Indigo, a dazzling natural blue dye that has been used throughout history, has long piqued our interest. The elegance of this colour, as well as its widespread use in traditional textiles around the world, has a certain allure. This appeal has been purely aesthetic for us. Indigo is used in traditional textiles in such a beautiful way. But as we dug deeper into indigo's roots, we found that there's a lot more to it than meets the eye. The history of indigo is worth learning about, from its almost mystical qualities to its central role in slavery and colonisation to its rebirth in sustainable fashion.
Indigo is thought to be the oldest textile dye in the world.
Egypt, India, and China have early archaeological discoveries dating back over 4000 years. However, it is thought that indigo has a long history dating back to the Neolithic period. Despite the fact that blue is found in many places in plants, most notably in flowers and berries, most naturally occurring blue plants-stuffs are unsuitable for dying. Some may be used to make colour (for food or textiles), but the blue colour is short-lived. In contrast, indigo is the only natural source of long-lasting blue colour for textiles.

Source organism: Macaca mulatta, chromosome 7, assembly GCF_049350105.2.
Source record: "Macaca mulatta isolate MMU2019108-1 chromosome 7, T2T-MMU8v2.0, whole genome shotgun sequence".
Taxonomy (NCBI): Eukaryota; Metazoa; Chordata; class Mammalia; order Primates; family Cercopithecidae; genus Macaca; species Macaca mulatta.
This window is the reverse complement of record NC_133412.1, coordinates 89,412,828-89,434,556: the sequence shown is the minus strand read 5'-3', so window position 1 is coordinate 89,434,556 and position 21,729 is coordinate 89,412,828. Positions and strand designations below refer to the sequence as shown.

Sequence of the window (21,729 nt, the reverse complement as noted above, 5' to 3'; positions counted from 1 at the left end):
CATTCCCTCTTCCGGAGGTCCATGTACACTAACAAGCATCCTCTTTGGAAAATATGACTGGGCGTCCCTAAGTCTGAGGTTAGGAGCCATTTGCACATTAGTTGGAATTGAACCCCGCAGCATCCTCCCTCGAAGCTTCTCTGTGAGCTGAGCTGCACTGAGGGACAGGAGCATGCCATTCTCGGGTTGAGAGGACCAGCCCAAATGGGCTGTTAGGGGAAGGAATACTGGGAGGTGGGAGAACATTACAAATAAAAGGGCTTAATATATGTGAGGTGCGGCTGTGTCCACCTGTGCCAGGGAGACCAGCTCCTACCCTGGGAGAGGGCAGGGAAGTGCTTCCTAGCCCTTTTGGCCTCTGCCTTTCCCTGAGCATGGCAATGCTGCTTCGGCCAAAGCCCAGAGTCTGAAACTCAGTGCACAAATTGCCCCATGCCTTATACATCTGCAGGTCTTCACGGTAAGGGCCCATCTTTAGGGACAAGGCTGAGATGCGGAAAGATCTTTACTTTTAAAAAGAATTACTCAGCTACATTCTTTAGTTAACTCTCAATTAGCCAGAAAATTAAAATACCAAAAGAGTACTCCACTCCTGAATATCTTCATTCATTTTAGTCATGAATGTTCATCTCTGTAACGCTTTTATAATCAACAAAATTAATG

The colour indigo, on the other hand, does not exist in nature. The plants that we use to make indigo have no blue in their leaves, branches, or flowers. Rather, indigo dye is made by fermenting the leaves of specific plant varieties. Check out this video to see how a farm in India makes natural indigo dye the old-fashioned way.
Natural indigo dye is extremely difficult to make.
To make the blue dye, it takes very precise chemical processes to ferment the leaves of indigo plants. In addition, unlike other textile dyeing methods, the fabric does not turn blue in the dye bath. A drying piece of dyed fabric must be exposed to the air in order for it to gradually turn from yellow to green to a deep dark blue. However, indigo dying is a delicate process that requires the expertise of a professional artisan. A dye batch can be ruined by too much fermentation, too little fermentation, or the wrong amount of heat.
In many traditional indigo textile communities around the world, indigo dying is valued for its magical qualities due to the abilities needed and the unique qualities of the dye itself. Indigo dying, for example, is considered a sacred process in parts of Indonesia, and only women are permitted to participate. Daughters are traditionally taught how to die by their mothers.
Our obsession with the elusive dark blue colour continues unabated. We humans are still enthralled by indigo and wear it almost every day, more than 5,000 years after its discovery. And marvel at how the colour shifts, fades, ages, and fades away with time. Exactly like us.